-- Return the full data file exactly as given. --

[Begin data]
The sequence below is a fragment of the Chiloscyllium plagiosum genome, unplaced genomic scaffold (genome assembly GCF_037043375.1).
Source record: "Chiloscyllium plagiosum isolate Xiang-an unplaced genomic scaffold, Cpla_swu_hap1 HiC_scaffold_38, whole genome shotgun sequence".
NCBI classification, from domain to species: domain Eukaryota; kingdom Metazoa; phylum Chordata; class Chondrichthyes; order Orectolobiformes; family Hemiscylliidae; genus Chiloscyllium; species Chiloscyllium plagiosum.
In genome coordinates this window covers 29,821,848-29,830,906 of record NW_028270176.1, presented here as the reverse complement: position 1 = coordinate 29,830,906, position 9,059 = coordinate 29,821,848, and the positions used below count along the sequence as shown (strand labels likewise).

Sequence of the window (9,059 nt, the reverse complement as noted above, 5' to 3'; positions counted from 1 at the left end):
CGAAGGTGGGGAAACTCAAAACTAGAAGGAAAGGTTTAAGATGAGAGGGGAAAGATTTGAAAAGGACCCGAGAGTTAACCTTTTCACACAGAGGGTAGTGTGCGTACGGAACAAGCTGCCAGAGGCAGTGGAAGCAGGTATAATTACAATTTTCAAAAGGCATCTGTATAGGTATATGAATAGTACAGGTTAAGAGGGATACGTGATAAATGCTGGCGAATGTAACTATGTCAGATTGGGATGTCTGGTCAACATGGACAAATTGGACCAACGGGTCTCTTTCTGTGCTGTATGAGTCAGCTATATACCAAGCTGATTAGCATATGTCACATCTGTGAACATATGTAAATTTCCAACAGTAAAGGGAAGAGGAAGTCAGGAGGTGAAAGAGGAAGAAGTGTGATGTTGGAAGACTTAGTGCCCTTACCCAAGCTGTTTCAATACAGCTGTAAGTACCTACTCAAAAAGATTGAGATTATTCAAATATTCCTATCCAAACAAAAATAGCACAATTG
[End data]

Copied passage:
The sequence below is a fragment of the Chiloscyllium plagiosum genome, unplaced genomic scaffold (genome assembly GCF_037043375.1).
Source record: "Chiloscyllium plagiosum isolate Xiang-an unplaced genomic scaffold, Cpla_swu_hap1 HiC_scaffold_38, whole genome shotgun sequence".
NCBI classification, from domain to species: domain Eukaryota; kingdom Metazoa; phylum Chordata; class Chondrichthyes; order Orectolobiformes; family Hemiscylliidae; genus Chiloscyllium; species Chiloscyllium plagiosum.
In genome coordinates this window covers 29,821,848-29,830,906 of record NW_028270176.1, presented here as the reverse complement: position 1 = coordinate 29,830,906, position 9,059 = coordinate 29,821,848, and the positions used below count along the sequence as shown (strand labels likewise).

Sequence of the window (9,059 nt, the reverse complement as noted above, 5' to 3'; positions counted from 1 at the left end):
CGAAGGTGGGGAAACTCAAAACTAGAAGGAAAGGTTTAAGATGAGAGGGGAAAGATTTGAAAAGGACCCGAGAGTTAACCTTTTCACACAGAGGGTAGTGTGCGTACGGAACAAGCTGCCAGAGGCAGTGGAAGCAGGTATAATTACAATTTTCAAAAGGCATCTGTATAGGTATATGAATAGTACAGGTTAAGAGGGATACGTGATAAATGCTGGCGAATGTAACTATGTCAGATTGGGATGTCTGGTCAACATGGACAAATTGGACCAACGGGTCTCTTTCTGTGCTGTATGAGTCAGCTATATACCAAGCTGATTAGCATATGTCACATCTGTGAACATATGTAAATTTCCAACAGTAAAGGGAAGAGGAAGTCAGGAGGTGAAAGAGGAAGAAGTGTGATGTTGGAAGACTTAGTGCCCTTACCCAAGCTGTTTCAATACAGCTGTAAGTACCTACTCAAAAAGATTGAGATTATTCAAATATTCCTATCCAAACAAAAATAGCACAATTG